November 26, 2012

Little White Girl Gets a C-

I thought Gate's article was really interesting and something that I think frequently about. When I started my degree I focused all of my studies on African-American Literature and was frequently given bizarre looks because, frankly, I was always the only white girl in the class. I even got in a fight with a professor once because of it. She was black and I was a young, white, freshman taking her class on society and racism. I was well read and when it came time to write the papers, I knew I would do extremely well. That professor gave me a C- on that paper and when I asked why, knowing it wasn't a fair grade, she said she thought it was only fair to grade me against myself rather than the rest of the class since I was the only one, "like me" in there. 

I had never experienced racism personally until that moment. And even after I explained it to her superior she still called me, "the little white girl." Though I may not have known the name, I know now that this professor could not remove herself from her terministic screen. On page 5 of the article, Gate says, "race, in these usages pretends to be an objective term of classification, when in fact it is a dangerous trope." I believe any time we look at situations only through the eyes of whatever our racial stereotype is we are committing a small hate crime due to the fact that we are saying, in some sense, this is how I know things and its hard to change it so I simply won't. Also, by identifying as something we are immediately identifying as not something else. With my professor saying she was going to grade me against myself, she put me in another category, and because she parted me from everyone else she also parted everyone else from me. Not only did I have to be graded by her apparent standard for myself but no one else would be graded at the standard she had set either. And while keeping me separated from the rest of the class, they became offended because felt as if she was saying to them that they couldn't be held to my standard which was far from true. Race is an enormous terministic screen that I'm not sure we can ever reconcile, but I think it's important we try to recognize the danger that Gate's talks about and fear away from it.  

2 comments:

Jessica Weaver said...

I agree completely when you say that race is a terministic screen that our society carries. However, sometimes I feel as if some people hide behind this screen as a means of protection. You said yourself that the idea of race separates us; puts people into different categories that may be unfair or unjustified. Your teacher took the effort to seperate your grade as not to jeopardize the grades of the others in the class. She purposefully put you in a place that made you feel inferior all while protecting herself and the students like her. While she may claim that your grade was one you deserved, race could have been the underlying issue. So rather than give the "little white girl" a chance, she would rather protect her other students who were of a similar race.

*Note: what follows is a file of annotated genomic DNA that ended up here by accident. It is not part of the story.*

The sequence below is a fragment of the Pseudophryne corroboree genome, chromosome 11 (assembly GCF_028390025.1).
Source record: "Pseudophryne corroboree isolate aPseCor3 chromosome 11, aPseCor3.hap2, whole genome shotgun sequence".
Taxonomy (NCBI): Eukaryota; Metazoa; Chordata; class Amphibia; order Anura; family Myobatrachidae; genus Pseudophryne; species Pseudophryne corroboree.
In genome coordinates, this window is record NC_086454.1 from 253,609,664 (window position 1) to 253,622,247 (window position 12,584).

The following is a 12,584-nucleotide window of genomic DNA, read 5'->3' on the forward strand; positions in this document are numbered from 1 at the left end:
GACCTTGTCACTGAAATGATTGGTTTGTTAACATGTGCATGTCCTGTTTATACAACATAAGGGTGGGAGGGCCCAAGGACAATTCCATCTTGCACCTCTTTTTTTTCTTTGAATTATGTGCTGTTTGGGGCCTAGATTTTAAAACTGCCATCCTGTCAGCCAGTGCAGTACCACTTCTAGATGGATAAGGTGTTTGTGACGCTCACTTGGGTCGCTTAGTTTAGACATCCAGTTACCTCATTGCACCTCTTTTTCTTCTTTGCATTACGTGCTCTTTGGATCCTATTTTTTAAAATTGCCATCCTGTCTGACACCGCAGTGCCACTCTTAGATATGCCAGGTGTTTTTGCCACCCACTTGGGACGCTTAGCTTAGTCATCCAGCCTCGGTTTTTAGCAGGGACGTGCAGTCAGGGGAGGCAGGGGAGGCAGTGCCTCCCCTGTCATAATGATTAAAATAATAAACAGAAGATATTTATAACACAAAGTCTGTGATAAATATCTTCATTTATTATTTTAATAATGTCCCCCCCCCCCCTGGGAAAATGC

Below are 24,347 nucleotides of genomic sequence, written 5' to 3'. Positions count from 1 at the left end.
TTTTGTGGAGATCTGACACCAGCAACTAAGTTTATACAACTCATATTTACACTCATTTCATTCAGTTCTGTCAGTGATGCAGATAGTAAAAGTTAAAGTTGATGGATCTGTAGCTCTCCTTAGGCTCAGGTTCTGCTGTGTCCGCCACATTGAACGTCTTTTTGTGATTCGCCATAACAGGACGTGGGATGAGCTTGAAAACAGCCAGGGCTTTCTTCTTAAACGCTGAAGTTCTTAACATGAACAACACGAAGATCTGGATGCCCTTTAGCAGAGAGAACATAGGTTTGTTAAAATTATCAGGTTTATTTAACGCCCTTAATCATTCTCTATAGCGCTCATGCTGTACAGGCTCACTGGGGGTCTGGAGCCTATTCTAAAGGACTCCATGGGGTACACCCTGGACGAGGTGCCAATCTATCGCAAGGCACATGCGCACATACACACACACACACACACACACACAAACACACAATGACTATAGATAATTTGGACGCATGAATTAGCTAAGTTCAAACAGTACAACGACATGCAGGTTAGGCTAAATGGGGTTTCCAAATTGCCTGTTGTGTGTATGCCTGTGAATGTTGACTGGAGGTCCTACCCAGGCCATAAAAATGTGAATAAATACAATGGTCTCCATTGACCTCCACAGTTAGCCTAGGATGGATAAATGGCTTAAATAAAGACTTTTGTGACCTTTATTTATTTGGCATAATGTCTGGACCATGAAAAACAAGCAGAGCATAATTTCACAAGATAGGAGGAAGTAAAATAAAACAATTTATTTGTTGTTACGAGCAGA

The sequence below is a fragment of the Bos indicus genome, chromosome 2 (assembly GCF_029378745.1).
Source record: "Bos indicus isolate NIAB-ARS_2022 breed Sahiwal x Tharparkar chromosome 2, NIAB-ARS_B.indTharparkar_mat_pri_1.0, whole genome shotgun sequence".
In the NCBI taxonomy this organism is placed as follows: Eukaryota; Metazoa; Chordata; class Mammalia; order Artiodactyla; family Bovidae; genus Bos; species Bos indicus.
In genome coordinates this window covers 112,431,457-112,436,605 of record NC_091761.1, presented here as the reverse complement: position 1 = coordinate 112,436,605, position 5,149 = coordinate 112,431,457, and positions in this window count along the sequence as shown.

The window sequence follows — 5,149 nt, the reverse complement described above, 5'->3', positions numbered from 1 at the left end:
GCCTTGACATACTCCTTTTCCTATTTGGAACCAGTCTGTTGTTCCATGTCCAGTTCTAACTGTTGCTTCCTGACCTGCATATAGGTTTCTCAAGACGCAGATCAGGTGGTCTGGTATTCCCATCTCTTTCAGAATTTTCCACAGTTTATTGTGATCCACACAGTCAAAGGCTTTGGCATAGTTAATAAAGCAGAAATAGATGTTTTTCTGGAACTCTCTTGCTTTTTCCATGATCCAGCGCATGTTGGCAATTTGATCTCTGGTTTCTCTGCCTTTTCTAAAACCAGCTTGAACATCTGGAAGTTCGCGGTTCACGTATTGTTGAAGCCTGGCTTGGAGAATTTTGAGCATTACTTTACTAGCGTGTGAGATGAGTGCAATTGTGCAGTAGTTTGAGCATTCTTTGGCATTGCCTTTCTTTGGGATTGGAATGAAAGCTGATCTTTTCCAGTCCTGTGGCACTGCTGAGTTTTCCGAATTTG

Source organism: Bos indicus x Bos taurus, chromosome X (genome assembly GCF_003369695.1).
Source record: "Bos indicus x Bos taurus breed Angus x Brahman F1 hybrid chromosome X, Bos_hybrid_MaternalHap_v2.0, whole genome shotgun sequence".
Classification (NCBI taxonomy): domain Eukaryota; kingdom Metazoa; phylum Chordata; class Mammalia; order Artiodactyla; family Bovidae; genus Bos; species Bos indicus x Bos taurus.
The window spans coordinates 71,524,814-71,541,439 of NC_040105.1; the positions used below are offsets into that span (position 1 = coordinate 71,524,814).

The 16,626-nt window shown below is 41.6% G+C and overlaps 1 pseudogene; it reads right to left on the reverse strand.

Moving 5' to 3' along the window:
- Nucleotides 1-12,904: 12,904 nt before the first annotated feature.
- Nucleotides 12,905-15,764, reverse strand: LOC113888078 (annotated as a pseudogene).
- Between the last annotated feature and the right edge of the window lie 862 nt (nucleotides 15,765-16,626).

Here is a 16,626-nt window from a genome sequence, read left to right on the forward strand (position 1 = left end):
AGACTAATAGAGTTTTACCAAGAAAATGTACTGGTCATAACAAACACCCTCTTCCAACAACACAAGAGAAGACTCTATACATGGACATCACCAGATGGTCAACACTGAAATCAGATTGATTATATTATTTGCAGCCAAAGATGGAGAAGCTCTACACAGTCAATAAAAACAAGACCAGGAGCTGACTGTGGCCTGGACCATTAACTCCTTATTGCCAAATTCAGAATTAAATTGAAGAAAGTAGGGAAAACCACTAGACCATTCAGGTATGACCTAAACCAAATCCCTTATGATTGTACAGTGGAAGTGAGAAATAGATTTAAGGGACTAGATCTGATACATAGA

Stephen Craun said...

I believe that you've chosen a valid example to demonstrate the constraints of which the influence of terministic screens present to our interpretation of reality, which in this case is depicted in the perceived differences of race. Racial identity is one that has been inscribed through and within literary form, and through this inscription forms of cultural and national identity have been formed from our acceptance of their precepts. Because African American literature was developed almost in response to the accusations of western literary tradition regarding the lack of cultural identity as a product of a culture which was not only perceived as been the "other" but also perceived itself as the "other", there are fundamental differences in which african american literature is interpreted. Therefore, although your existance within your own terministic screen of orientation may prevent your interpretation of "african-american" literature based upon the perceived influence of your racial orietation to in historical or actual context, your professor can be considered to be at fault for reinforcing a racial profile as a mechanism for literary interpretation.

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